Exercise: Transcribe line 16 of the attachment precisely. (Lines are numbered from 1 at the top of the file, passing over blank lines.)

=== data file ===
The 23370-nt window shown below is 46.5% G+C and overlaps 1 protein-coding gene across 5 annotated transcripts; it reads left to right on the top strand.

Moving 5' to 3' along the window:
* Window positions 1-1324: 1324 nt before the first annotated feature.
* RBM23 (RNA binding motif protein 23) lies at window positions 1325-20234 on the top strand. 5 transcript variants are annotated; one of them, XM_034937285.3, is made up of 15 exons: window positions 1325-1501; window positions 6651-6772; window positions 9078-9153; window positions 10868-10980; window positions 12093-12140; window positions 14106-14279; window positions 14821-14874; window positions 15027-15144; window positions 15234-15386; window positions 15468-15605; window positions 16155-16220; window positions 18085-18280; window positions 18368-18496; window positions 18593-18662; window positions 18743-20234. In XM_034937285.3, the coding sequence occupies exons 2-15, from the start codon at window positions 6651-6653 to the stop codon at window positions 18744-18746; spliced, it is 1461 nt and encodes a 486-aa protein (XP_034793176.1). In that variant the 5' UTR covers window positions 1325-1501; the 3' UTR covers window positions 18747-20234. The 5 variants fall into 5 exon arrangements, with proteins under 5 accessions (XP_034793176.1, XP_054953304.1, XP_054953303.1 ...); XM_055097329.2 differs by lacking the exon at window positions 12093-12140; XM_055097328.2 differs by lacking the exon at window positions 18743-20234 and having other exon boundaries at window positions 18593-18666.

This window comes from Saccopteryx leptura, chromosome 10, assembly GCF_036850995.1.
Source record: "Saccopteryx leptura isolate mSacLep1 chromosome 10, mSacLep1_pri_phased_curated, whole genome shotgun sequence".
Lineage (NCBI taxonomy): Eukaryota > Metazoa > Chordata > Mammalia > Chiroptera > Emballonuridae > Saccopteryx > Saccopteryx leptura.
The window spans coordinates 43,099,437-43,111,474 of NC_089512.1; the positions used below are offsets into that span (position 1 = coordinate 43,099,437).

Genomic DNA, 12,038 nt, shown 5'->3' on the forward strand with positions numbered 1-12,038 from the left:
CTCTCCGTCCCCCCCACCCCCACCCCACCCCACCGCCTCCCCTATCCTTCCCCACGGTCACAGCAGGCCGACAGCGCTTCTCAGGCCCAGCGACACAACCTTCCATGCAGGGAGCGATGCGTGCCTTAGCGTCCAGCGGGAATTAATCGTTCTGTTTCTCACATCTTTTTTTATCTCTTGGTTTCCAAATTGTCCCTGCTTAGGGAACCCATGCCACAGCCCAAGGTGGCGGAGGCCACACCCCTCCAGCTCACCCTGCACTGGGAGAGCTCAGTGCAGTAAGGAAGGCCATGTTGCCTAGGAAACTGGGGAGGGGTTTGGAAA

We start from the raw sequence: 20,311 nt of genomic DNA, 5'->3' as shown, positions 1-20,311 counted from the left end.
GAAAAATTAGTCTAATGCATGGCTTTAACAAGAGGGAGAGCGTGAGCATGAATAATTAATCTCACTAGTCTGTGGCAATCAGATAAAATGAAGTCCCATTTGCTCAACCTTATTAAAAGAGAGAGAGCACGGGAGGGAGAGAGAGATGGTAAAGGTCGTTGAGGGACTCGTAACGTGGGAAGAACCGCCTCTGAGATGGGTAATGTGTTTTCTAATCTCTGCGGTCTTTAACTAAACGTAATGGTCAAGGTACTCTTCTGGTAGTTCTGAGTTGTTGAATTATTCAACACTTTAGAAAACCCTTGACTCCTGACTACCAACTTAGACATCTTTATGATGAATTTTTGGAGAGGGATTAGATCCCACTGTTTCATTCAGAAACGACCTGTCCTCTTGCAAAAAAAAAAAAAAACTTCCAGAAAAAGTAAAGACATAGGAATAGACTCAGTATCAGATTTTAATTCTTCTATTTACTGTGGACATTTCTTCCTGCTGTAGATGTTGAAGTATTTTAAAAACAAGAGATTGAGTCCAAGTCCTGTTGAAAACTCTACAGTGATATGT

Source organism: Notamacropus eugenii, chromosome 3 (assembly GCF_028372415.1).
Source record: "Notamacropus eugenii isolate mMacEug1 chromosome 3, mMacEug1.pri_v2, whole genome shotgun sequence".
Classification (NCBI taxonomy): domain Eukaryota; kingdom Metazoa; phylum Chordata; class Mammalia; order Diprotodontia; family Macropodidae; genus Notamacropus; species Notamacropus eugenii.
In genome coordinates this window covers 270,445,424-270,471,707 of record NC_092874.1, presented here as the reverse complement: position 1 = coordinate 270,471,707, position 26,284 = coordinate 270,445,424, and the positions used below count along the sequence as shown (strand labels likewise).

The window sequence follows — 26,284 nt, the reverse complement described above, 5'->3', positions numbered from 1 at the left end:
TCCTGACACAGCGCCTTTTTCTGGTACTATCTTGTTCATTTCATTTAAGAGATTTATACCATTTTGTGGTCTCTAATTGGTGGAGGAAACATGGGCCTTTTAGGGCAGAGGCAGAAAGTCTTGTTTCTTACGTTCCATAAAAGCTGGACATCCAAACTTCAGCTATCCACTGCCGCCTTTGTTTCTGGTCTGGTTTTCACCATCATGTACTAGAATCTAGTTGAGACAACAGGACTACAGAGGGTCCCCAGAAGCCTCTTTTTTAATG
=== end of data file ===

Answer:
In genome coordinates this window covers 270,445,424-270,471,707 of record NC_092874.1, presented here as the reverse complement: position 1 = coordinate 270,471,707, position 26,284 = coordinate 270,445,424, and the positions used below count along the sequence as shown (strand labels likewise).